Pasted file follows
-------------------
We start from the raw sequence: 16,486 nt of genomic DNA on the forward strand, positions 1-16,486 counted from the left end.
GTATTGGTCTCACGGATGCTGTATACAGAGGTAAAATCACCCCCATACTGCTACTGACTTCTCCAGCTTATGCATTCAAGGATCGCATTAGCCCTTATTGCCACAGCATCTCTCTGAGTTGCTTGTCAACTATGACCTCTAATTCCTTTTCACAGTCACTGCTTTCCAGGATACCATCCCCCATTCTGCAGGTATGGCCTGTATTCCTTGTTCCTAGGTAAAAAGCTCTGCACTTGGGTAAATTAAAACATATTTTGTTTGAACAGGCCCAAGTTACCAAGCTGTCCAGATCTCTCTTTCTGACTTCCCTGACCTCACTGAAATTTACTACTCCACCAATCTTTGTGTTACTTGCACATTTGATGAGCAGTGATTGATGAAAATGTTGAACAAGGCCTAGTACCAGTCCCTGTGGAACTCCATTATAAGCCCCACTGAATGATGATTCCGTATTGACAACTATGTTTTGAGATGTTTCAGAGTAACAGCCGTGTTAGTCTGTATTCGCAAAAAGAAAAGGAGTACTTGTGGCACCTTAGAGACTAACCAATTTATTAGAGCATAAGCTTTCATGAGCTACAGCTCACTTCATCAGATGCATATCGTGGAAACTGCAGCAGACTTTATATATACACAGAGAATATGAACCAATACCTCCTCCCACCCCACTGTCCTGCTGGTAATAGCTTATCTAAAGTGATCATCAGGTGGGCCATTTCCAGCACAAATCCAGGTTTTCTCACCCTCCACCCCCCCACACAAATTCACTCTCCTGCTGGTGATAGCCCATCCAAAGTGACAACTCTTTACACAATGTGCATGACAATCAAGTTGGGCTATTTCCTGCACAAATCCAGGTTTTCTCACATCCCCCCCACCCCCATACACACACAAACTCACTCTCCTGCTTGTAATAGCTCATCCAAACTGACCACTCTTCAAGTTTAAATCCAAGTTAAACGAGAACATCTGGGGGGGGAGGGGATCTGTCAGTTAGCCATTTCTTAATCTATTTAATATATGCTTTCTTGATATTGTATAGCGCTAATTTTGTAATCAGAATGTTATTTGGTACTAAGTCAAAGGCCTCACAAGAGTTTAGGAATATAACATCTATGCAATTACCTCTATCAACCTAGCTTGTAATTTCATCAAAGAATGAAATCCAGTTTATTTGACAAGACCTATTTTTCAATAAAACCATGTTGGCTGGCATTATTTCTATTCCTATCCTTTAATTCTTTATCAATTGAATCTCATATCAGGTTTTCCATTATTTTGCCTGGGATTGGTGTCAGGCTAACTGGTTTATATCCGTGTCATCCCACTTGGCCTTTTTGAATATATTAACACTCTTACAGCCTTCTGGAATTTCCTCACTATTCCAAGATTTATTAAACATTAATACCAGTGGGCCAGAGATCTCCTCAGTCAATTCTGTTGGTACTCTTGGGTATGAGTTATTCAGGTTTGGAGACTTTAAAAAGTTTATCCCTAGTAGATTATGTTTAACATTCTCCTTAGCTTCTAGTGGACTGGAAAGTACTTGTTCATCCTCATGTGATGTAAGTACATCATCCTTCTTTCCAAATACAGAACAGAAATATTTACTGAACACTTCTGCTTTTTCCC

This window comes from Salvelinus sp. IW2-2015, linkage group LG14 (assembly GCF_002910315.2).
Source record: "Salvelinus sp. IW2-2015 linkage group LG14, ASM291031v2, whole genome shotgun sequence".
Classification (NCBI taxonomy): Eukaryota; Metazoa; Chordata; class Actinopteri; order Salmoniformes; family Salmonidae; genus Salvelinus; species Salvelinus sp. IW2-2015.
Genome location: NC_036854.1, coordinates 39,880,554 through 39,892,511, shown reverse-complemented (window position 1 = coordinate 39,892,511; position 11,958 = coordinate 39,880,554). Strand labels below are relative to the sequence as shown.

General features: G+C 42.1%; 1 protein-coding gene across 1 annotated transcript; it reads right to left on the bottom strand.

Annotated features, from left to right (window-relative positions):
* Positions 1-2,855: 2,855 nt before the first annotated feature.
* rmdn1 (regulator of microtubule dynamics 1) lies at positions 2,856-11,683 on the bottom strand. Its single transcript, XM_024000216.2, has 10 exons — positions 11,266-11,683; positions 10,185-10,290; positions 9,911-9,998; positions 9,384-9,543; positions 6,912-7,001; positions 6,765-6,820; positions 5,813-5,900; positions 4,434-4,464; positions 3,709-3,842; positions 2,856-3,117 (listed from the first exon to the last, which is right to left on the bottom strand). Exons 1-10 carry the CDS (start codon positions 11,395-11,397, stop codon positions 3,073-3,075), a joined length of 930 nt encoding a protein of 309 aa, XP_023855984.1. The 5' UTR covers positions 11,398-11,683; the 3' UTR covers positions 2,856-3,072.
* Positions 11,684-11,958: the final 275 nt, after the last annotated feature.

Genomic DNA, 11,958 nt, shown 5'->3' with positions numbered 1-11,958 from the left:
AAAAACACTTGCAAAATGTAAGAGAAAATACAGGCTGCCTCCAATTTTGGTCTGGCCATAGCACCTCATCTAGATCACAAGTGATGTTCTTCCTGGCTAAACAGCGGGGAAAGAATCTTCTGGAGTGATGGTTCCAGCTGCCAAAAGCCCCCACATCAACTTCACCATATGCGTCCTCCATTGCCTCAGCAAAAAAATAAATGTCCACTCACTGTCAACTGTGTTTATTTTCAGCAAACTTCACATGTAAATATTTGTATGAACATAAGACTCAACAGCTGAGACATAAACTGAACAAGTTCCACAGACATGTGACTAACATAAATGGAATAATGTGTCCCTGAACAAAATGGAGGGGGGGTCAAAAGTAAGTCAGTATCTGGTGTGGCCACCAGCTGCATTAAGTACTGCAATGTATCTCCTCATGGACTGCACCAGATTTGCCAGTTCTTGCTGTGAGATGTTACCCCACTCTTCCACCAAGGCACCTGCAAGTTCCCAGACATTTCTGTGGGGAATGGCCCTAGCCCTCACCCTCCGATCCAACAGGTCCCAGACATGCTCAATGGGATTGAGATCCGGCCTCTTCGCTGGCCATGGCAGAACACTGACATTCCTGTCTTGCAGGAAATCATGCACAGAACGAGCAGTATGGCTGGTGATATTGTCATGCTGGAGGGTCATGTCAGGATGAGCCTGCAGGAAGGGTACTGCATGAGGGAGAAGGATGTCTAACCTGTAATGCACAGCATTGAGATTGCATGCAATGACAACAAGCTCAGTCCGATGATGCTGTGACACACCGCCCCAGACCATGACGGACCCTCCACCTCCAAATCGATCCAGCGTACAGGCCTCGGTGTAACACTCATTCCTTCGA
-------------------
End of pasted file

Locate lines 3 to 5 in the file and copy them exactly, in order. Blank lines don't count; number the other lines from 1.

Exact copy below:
This window comes from Salvelinus sp. IW2-2015, linkage group LG14 (assembly GCF_002910315.2).
Source record: "Salvelinus sp. IW2-2015 linkage group LG14, ASM291031v2, whole genome shotgun sequence".
Classification (NCBI taxonomy): Eukaryota; Metazoa; Chordata; class Actinopteri; order Salmoniformes; family Salmonidae; genus Salvelinus; species Salvelinus sp. IW2-2015.